10 Things I’m Doing After Reading The Principles of Product Development Flow

A few weeks ago I showed this slide during a talk I gave to clients of RJMetrics.

Books on Flow and Throughput
Books on Flow and Throughput

The Goal is legendary in my family as a guide for unlocking throughput in manufacturing. Garvey Corp’s entire business model is helping companies exploit constraints and increase profits. It got me off to a great start in manufacturing, but the reality of workflow always seemed a little more complicated than Goldratt’s stories lead you to believe.

Later I devoured Jeffery Liker’s The Toyota Way, which describes the infamous Toyota Production System. It seemed to me that if you carried Goldratt’s constraint theory logically throughout your production system, you’d probably end up with TPS or something like it. As good as it is, the Toyota Way’s strategies always seemed better suited for a different type of manufacturing. One where you were producing roughly the same thing, slightly customized. My manufacturing reality had tremendous customization and variability.

The Principles of Product Development Flow by Don Reinertsen was what I was looking for. Here are ten things I’m incorporating into my workflow. (Manufacturing bits now instead of machines, of course)

1. Smaller projects – We’ve been shrinking our projects at RJMetrics for a while now, but initially I resisted it. “Some projects just take a long time, but are still worthwhile,” I thought. In 2015, however, the equations making projects worthwhile change fast. It’s better to hit a 2 week checkpoint and say “let’s keep going” than go for 6 months and say, “maybe we shouldn’t have done this.” I’ve even been making a conscious effort to make my pull requests smaller (under 50 lines) and more frequent.

2. No more backlogs – Keep TODO issues in a short list, but kill off the long collection of items that linger forever. This is super hard for a GTD’er like me, where you’re supposed to get everything out of your head and into a system. That system breaks when you get multiple people adding items to a backlog that will never get touched. The real backlog is in your brain. If it’s important enough, it will stay there bugging you to be completed and eventually you’ll add it to your short todo list. The key reason why backlogs are bad is this: Your team is smarter today than it was in in the past. Your issue backlog was created by an inferior version of your team.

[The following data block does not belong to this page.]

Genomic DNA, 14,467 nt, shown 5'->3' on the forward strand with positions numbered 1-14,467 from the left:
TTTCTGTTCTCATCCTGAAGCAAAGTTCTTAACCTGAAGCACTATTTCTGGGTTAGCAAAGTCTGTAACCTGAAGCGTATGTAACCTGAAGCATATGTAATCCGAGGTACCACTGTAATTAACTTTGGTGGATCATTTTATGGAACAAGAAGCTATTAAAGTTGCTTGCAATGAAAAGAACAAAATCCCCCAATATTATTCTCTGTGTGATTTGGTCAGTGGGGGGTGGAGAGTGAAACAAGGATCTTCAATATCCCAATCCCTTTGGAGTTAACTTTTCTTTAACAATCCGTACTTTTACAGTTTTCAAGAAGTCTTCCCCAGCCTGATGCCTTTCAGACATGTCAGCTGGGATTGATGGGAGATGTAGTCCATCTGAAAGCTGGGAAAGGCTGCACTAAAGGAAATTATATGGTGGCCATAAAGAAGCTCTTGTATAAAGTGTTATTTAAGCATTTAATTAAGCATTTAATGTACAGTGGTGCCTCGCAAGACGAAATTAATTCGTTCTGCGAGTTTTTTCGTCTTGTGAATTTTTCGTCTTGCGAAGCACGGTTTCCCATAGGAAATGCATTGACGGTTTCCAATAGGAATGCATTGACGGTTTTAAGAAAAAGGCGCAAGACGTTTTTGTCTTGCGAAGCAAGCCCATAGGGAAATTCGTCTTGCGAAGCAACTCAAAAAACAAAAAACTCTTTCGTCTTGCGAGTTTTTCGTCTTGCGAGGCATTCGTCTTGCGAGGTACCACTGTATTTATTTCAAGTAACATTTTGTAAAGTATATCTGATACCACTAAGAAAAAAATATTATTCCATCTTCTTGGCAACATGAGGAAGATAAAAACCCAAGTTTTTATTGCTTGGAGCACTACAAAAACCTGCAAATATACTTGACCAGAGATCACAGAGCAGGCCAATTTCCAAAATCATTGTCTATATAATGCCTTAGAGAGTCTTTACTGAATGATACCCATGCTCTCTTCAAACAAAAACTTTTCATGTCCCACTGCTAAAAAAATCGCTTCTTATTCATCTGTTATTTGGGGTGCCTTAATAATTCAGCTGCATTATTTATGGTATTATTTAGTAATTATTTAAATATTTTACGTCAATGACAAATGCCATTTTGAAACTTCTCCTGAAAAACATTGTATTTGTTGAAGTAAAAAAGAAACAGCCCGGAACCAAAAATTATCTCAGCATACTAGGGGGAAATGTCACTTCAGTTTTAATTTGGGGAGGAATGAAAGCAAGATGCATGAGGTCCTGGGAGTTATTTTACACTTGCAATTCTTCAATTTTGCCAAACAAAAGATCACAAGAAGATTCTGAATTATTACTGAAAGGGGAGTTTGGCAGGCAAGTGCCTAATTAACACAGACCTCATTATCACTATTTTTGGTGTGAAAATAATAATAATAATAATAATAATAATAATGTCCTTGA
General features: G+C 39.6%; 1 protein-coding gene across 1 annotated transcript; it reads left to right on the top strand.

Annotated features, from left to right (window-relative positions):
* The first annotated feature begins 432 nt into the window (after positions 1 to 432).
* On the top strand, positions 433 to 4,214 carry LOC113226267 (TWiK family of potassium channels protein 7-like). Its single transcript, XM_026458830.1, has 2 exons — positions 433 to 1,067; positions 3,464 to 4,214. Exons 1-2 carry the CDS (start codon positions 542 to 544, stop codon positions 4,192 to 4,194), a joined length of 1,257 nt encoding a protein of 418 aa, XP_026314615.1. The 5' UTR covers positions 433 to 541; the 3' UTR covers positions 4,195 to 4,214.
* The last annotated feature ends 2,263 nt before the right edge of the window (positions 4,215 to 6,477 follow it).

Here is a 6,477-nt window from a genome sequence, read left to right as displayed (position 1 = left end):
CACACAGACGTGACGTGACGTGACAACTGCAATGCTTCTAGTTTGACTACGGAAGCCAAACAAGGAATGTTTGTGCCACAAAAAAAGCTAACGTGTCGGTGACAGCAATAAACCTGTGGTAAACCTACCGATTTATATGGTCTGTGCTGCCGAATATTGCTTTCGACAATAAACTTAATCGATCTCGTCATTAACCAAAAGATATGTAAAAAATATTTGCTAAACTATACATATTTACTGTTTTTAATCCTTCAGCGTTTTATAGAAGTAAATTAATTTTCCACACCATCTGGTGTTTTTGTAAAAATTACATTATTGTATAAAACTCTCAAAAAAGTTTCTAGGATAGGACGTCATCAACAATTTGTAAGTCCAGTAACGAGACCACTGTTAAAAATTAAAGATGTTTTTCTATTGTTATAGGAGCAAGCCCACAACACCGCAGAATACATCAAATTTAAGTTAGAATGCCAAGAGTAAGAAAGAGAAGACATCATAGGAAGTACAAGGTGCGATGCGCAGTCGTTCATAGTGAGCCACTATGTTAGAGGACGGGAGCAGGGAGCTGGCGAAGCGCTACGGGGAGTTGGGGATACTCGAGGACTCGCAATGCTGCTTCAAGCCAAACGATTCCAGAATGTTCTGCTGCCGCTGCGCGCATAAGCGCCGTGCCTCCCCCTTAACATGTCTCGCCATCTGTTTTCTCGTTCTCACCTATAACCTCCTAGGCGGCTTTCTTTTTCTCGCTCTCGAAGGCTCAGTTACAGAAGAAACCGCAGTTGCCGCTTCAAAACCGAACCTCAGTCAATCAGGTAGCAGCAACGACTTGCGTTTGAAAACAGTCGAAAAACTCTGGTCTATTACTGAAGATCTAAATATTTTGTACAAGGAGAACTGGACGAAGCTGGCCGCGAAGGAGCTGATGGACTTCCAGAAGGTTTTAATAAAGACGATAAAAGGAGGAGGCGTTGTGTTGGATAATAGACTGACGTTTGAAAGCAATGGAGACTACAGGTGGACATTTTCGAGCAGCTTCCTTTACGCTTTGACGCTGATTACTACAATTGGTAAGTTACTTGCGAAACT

3. Late assignment of issues – No one gets assigned anything until they can work on it. Have you ever been stuck in a grocery line behind someone who is super slow? You’ve already committed to that line! You’re stuck there because the physical constraints of a grocery store force assignment of a few customers to a register. When matching devs with issues, wait until the last possible second to make the assignment so that it doesn’t get stuck behind another slower than expected issue.

4. Fast feedback is critical – In 2015, everyone says we need to ship an MVP and iterate, but we still don’t always do it. There are many excuses: “The design isn’t ready”, “It’s not valuable without feature X,” etc. Not only is fast feedback worth overriding these concerns, it’s the best plan for fixing them.

5. Start teams smaller, then bring in reserves – “Make early and meaningful contact with the problem.” Planning is good, but plans get shattered once work starts. Things always turn out to be harder than we thought and the best way to find out where we are is to have someone start working on the project. A single developer will have a better picture in one week than a plan ever will. This is one reason why hackathons pay off so well for RJMetrics. Bring in other team members in week 2 and their start will be better focused. Plans should set goals, but be light on implementation details until work beginds

6. Use Little’s Formula – to provide more accurate response times for issues.

7. Make queues visible – Luckily we have a great BI tool to use for this called RJMetrics. Reinertsen recommends Post It Notes to track queues, but the book was written BT (Before Trello).

8. Queue = Todo + In Progress – Don’t just count items that are waiting. The item you’re currently working on is still in queue. The team’s issue queue should be judged on the sum of Todo and In Progress, not just one.

9. Have a framework for when to escalate team communicationPrinciples says to use regular meetings over irregular meetings, in person vs email, etc. I’m hesitant to escalate the communication due to the transacational costs associated with context switching, but when do you decide to stop emailing and start chatting? When do you stop chatting and start speaking? I’m going to start using the following framework for communication and adjust it:
– Email goes to chat after 3 emails
– Chat goes to in person after 10 messages

There’s no 10th item. Don’t feel like you have to fill every meeting/PR/project with content to fit the allotted time.